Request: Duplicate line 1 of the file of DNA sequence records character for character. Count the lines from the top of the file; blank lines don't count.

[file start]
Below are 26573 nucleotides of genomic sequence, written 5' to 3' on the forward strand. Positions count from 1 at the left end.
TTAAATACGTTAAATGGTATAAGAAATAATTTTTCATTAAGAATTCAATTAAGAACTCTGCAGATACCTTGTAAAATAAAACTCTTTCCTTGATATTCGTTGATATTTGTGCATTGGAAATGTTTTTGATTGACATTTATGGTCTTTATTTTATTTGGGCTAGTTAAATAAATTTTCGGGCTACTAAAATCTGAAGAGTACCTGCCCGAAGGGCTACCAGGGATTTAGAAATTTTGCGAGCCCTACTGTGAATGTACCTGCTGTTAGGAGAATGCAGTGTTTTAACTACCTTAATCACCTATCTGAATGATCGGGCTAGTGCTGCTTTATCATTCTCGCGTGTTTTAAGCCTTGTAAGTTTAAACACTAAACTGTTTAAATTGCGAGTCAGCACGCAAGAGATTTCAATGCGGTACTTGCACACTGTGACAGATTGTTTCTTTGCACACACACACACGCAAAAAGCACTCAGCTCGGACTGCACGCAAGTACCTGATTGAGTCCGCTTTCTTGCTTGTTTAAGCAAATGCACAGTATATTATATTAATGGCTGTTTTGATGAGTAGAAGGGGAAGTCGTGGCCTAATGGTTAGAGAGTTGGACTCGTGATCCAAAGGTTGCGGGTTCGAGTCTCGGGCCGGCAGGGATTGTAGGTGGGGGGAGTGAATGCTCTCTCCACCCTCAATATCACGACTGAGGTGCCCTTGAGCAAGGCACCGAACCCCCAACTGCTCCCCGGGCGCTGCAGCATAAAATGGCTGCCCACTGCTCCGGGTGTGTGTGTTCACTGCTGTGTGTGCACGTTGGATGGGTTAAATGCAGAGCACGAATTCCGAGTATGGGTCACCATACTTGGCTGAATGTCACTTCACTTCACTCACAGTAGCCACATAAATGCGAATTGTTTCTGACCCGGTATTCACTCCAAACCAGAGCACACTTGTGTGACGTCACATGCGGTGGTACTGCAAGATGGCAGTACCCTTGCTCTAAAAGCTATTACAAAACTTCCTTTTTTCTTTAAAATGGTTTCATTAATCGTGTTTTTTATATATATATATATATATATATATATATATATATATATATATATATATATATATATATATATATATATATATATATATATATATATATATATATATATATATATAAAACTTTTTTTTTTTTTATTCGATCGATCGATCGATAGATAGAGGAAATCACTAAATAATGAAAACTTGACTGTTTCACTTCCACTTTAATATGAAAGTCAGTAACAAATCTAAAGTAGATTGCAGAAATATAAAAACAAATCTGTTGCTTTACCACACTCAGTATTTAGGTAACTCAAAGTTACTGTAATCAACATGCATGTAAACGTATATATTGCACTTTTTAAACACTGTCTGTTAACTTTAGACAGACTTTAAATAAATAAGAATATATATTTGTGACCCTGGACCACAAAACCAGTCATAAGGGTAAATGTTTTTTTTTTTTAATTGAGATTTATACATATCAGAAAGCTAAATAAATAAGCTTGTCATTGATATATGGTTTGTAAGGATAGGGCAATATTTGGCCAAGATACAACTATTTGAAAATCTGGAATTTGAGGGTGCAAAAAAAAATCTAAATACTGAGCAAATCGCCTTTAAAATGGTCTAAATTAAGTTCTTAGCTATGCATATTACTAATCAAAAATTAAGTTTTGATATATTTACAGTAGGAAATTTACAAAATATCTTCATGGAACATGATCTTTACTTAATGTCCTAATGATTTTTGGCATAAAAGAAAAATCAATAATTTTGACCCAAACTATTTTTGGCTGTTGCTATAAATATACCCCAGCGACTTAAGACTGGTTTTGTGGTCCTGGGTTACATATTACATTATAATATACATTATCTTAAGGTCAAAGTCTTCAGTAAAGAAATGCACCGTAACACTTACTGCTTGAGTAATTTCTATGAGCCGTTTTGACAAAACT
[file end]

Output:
Below are 26573 nucleotides of genomic sequence, written 5' to 3' on the forward strand. Positions count from 1 at the left end.